Faculty Contact Info

OFFICE:  909 S Wolcott

             5097 COMRB

PH #:  (312) 355-3513

EMAIL:  karginov@uic.edu

LAB PAGE​​​​​​​

Andrei Karginov, PhD


Research Interests

Protein engineering and synthetic biology

One of the directions of my laboratory is development of novel tools for interrogation of signaling pathways in living cells. We employ protein engineering approaches to gain control of individual proteins, reconstruct and manipulate specific signaling pathways, and build artificial signaling networks. These innovative technologies allow us to overcome limitations of existing methods and tackle scientific problems from a different perspective.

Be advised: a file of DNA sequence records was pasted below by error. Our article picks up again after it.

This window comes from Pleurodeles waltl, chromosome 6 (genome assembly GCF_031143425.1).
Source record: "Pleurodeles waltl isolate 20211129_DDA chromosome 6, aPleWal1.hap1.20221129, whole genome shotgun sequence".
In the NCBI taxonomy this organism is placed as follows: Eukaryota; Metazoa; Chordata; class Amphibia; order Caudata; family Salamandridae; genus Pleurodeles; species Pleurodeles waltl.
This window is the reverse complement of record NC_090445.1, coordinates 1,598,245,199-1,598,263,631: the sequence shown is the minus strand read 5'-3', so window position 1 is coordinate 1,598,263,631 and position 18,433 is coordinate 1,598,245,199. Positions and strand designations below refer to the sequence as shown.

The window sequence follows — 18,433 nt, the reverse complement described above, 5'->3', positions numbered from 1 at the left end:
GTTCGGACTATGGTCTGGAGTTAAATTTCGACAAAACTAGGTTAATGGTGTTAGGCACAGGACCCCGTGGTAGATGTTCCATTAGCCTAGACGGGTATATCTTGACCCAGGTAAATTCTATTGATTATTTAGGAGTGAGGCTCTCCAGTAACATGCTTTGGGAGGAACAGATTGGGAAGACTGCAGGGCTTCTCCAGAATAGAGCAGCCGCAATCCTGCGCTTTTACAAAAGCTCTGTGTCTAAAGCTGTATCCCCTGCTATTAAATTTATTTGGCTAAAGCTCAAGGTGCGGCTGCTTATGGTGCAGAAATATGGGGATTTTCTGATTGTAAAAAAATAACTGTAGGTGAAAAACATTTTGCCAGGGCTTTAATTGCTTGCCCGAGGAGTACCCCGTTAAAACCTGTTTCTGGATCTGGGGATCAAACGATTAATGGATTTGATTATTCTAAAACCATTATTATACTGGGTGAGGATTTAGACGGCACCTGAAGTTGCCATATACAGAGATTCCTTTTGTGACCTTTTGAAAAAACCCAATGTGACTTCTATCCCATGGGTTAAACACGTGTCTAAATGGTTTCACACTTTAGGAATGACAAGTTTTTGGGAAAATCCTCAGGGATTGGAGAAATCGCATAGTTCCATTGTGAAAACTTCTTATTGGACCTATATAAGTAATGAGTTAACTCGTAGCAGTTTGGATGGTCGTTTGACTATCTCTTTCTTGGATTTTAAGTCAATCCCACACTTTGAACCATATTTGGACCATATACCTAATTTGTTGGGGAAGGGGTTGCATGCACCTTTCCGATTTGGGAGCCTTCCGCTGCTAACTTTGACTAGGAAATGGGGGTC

An example of our previously developed tools is a novel method for activation of kinases in living cells. Using a combination of an engineered allosteric switch, the iFKBP domain, and a small membrane permeable molecule, rapamycin or its non-immunosuppresive analogs, we can now control the activity of a selected kinase with high specificity and precise temporal control. Using this method we have developed rapamycin-regulated (RapR) analogs of several kinases, representing both Tyr and Ser/Thr kinases (FAK, Src, Fyn, Yes, Pak1 and p38).(Karginov A.V. et al Nat Biotechnol. 2010, 28:743-7)